7) The authors recommend that "any results be verified when only longer SSDs are used, perhaps only SSDs > 200ms". Figure 3 does not seem to support the recommended cut-off of 200ms: at 200ms accuracy is still far from asymptotic.

We agree with the reviewers that a cutoff that removes SSDs <= 200ms may be too inclusive. However, if our criterion is that choice accuracy would need to fully asymptote then essentially all of the stop data would be removed. We attempted to balance the desire for caution with the desire to provide positive recommendations for how a data user might be able to make some use of these flawed data. In light of the above considerations, we have added the following:

“Additionally, Figure 3 shows that choice accuracy on stop failure trials does not asymptote at 200ms, so a longer cutoff (and additional data loss) would more confidently avoid severe violations.”

8) In general, we feel that recommendations based on removing participants and trials are not sufficient such practices will affect the representativeness of the sample and will increase estimation uncertainty and hence decrease power. The real solution here seems to be to develop measurement models that can account for the dependence of the go and the stop process.

We agree with the reviewers and we have adjusted our recommendations in multiple ways. As discussed in response 6, we add caveats to the approach of removing subjects. As discussed in response 7, we add caveats to removing only short SSDs trials. We also adjusted the following sentence from “should” to “may”:

“Neither of these two suggestions resolve Issue 1 but they may eliminate the subjects and trials most likely to show severe violations, respectively”.

We also end that section in the following way:

“In order to resolve Issue 1, the different go durations that encourage context dependence must be eliminated (see prospective suggestions), or new models for stopping must be developed to accommodate context dependence, the latter of which we consider to be of utmost importance to advancing the stop-signal literature. We attempt to make preliminary progress in this direction with the models that we instantiate in the above simulations and in companion work that suggests preliminary theoretical frameworks that can account for context dependence (Bissett et al., 2021). However, these are very preliminary proofs of concept and much more work is necessary to fully flesh out a viable model for stopping that can accommodate context dependence. Additionally, we believe that Design Issue 1 introduced idiosyncratic violations (i.e., reduced choice error rates) that will require idiosyncratic computational solutions.”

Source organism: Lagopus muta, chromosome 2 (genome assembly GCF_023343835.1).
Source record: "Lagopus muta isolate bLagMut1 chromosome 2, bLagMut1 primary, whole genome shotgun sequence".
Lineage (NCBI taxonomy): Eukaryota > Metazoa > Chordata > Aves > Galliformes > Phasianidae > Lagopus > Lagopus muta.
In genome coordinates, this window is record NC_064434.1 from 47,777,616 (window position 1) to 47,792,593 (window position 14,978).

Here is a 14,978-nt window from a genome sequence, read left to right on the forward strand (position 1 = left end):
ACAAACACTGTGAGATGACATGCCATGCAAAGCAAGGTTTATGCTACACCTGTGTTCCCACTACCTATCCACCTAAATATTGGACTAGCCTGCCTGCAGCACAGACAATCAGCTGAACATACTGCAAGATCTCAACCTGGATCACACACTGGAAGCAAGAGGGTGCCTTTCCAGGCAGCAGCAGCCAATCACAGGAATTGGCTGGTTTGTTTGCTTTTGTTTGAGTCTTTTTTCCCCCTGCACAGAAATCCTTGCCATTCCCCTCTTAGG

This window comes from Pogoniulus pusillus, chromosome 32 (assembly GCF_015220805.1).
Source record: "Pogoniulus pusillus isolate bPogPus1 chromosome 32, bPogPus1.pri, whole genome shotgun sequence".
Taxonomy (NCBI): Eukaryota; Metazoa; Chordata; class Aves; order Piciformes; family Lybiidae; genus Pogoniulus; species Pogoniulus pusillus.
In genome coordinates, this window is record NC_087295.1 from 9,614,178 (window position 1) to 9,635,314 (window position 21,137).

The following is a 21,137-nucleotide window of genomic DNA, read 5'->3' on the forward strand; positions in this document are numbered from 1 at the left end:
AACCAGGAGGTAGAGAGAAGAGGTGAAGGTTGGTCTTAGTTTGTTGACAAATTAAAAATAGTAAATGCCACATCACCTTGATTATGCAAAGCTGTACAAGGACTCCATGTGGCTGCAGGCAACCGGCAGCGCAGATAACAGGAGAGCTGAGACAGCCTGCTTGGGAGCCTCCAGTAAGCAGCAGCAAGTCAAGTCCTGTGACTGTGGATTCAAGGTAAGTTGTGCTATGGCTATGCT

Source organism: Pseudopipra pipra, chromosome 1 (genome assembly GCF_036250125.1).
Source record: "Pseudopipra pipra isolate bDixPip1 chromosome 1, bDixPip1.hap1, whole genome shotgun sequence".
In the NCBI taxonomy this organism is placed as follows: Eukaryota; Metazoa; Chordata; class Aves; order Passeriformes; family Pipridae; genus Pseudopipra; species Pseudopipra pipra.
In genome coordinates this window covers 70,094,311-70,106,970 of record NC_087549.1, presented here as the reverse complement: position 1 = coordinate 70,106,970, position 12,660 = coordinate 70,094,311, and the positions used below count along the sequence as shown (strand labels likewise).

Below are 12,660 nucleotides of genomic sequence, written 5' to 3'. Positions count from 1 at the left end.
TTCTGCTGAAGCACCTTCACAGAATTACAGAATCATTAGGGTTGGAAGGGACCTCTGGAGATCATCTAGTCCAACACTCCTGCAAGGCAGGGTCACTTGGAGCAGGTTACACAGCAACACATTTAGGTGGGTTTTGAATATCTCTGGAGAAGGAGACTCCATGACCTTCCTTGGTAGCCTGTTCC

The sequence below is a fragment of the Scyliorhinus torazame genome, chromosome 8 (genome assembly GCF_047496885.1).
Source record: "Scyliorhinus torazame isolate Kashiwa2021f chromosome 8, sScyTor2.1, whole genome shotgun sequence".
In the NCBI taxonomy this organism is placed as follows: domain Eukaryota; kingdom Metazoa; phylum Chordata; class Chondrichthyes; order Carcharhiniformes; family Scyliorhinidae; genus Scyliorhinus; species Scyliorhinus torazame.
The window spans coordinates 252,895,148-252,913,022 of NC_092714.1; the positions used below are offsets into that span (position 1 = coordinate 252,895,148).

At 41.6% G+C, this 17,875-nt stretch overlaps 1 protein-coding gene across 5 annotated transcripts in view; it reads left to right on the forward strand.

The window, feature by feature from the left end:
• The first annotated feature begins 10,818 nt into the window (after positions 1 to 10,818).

https://doi.org/10.7554/eLife.60185.sa2

Article and author information

Author details

  1. Patrick G Bissett

    Department of Psychology, Stanford University, Stanford, United States
    Contribution
    Conceptualization, Data curation, Software, Formal analysis, Supervision, Funding acquisition, Validation, Visualization, Methodology, Writing - original draft, Project administration, Writing - review and editing
    For correspondence
    pbissett@stanford.edu
    Competing interests
    No competing interests declared
    ORCID icon "This ORCID iD identifies the author of this article:" 0000-0003-0854-9404
  2. McKenzie P Hagen

    Department of Psychology, Stanford University, Stanford, United States
    Contribution
    Conceptualization, Data curation, Software, Formal analysis, Validation, Visualization, Methodology, Writing - review and editing
    Competing interests
    No competing interests declared
  3. Henry M Jones

    Department of Psychology, Stanford University, Stanford, United States
    Contribution
    Conceptualization, Data curation, Software, Formal analysis, Validation, Visualization, Methodology, Writing - review and editing
    Competing interests
    No competing interests declared
  4. Russell A Poldrack

    Department of Psychology, Stanford University, Stanford, United States
    Contribution
    Conceptualization, Resources, Software, Formal analysis, Supervision, Funding acquisition, Validation, Visualization, Methodology, Project administration, Writing - review and editing
    Competing interests
    No competing interests declared

Funding

No external funding was received for this work.

Acknowledgements

We would like to thank Sage Hahn, Hugh Garavan, and their team for identifying an error in a previous version of our manuscript and code that resulted in an inflation in our stop-failure RT estimates. We would also like to thank Stephen J Hanson, Paul Jaffe, Luke Stoeckel, and Jason Zamorano for helpful comments on an earlier draft.

Senior Editor

  1. Richard B Ivry, University of California, Berkeley, United States

Reviewing Editor

  1. Birte U Forstmann, University of Amsterdam, Netherlands

Reviewers

  1. Hans Colonius, Oldenburg University, Germany
  2. Andrew Heathcote, University of Tasmania, Australia
  3. René Huster, University of Oslo, Norway

Publication history

  1. Received: June 18, 2020
  2. Accepted: March 3, 2021
  3. Accepted Manuscript published: March 4, 2021 (version 1)
  4. Version of Record published: March 26, 2021 (version 2)

Copyright

© 2021, Bissett et al.

This article is distributed under the terms of the Creative Commons Attribution License, which permits unrestricted use and redistribution provided that the original author and source are credited.